Introduction: LED Lighted Starwars Battle Droid With STAP Model

About: I am a maker, DIY'er, Dad, Engineer, and all around life Long Learner. My mission is to try new things, attempt to do more by learning from others and share my experiences with others for enjoyable experience…

Sorry I do not have step by step photos for this but I thought i would share this for starwars fans.  This was a modification to an Ertl / AMT polystyrene model known as the "B1 Battle Droid with S.T.A.P."  You can find it on eBay for about $20 shipped to your door.

Some features are:  LED engines, landing strip and lighted sign.  I also heavily damaged the STAP and the Droid.  Sorry George Lucas, battle droids in Episode III look brand new, and I got to believe they are a bit damaged when returning from battle.  I decided to build my own since all other store bought B1s seem too fake or "toy-ish" to me.

Tools needed: 
Assembly - Model glue, a good fine file, sandpaper, X-acto knife, clothes pins & tape to hold parts.  File all the seams and sand like crazy to make seamless appearances.  Take the time to do this and you will appreciate your model tenfold.  Lots of youtube vids on modelling techniques so check them out.

Base - Smoked plexiglass sanded opaque epoxied to 3/4" plywood (routed out for raceway) glued over 1/2" plywood over felt.  Oak trim with danish tonque oil finished it off.

Painting:  I highly reccommend painting the entire model with black pain first via an air brush then add in the color then details. I really like the dry brushing in the silver to show scraped up paint.  The sub-layer method of silver underside can cause adhesion problems of the over coat.  Once fully painted a non-gloss clear coat locks it all down.

Wiring:  20 or 22 AWG braided wire for flexibility, Wire strippers, soldering iron, solder, soldering paste,  9 volt battery, push button switch, 100 Ohm resistors (3), LEDs each having a 2 - 3volt  forward voltage drop range.

The LEDs are powered by a single 9 vdc battery in the base, ran through a push on/push off switch from Radio shack, then through three separate LED circuits to get the voltage drops as close as I could to 9 vdc.  You must use a resistor before each LED circuit or the LEDs will burn out as they cannot control the current flow (it is like a dead short).  Pair up the LEDs to get to a 9 volt drop as possible including the resistor's drop.  See that I wired in the yellow stripe landing lights in the same circuit as the engines to get the best drop for them without losing too much drop in a resistor,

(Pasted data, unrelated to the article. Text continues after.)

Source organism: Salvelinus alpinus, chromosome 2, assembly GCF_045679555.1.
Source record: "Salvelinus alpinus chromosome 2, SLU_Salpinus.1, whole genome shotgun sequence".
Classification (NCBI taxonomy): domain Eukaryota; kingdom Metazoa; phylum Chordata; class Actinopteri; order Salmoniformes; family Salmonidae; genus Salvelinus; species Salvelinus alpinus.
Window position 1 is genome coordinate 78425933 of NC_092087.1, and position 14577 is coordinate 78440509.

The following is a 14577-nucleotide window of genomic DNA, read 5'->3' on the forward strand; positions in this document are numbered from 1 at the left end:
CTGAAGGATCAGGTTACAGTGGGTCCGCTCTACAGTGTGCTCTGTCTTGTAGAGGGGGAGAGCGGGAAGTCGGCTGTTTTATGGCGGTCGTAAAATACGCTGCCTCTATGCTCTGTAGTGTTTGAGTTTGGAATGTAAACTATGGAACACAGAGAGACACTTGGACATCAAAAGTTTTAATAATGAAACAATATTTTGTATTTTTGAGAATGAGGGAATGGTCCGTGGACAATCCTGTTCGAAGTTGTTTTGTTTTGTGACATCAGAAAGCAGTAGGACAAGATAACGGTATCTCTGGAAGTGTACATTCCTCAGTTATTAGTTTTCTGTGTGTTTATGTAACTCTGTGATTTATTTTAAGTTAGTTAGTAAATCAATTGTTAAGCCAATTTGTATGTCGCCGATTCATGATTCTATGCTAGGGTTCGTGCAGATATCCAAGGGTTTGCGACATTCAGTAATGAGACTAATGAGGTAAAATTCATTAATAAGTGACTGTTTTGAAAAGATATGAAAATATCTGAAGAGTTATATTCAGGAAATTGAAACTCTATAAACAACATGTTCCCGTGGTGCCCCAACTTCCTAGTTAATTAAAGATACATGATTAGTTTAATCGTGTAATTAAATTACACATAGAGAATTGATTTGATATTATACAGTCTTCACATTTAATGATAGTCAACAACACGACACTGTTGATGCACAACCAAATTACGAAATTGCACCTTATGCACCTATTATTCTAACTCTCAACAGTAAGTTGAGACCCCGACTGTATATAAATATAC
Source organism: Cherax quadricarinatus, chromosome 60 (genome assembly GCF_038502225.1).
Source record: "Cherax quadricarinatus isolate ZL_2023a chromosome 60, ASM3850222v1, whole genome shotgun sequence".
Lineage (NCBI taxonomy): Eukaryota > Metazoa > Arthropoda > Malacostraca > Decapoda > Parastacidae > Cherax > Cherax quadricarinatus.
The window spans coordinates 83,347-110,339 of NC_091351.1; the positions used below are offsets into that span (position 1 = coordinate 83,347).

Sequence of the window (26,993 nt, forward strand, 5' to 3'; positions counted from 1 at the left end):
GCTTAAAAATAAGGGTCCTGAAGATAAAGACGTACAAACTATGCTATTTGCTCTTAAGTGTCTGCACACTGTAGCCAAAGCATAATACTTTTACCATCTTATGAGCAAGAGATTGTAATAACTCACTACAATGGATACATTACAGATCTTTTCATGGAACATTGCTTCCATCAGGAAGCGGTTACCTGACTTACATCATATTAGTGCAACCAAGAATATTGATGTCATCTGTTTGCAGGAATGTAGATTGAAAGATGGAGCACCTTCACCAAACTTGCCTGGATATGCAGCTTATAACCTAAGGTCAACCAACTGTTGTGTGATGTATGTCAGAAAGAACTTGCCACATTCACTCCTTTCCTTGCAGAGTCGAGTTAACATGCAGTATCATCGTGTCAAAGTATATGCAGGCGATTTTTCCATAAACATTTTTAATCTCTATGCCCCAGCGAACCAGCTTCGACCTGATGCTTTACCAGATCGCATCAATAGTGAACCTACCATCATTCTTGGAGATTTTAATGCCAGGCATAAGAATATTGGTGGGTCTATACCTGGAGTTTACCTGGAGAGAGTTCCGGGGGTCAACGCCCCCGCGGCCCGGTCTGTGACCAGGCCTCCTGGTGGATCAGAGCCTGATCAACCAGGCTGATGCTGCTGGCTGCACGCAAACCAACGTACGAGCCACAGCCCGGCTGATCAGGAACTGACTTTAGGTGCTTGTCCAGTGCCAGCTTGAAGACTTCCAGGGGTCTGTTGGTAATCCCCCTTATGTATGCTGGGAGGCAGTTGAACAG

All LEDs have to be connected with the positive (longer) leads to the source and the negative lead (shorter one) connecting to the return leg or to the next LEDs positive lead.  They are diodes that only allow current in one direction so if they do not light, ensure first you have a resistor upstream of the positive lead then the LED then the negative lead returning to the battery.  Triple check your wiring is correct before gluing up the model or you will be very sorry!!!  I ran the wires up into the model via an aluminum 3/16" diam tube.  I expoxied it in the model and it holds just fine.

Lastly, if you choose to build THIS very model, AMT has a part mismatch / design flaw on the foot pedal mounts.  They were waaaay to dainty to support the Droid and getting him mounted was a royal pain.  So, I glued an extra piece of poly styrene into the mount then came from below the wing with a screw and screwed the mount onto the wing.  It is very secure and works great.  By looking at the mounting and the wing mold, it looks like they intended to do it this way but the mating foot pedal mold was tooled incorrectly to match up.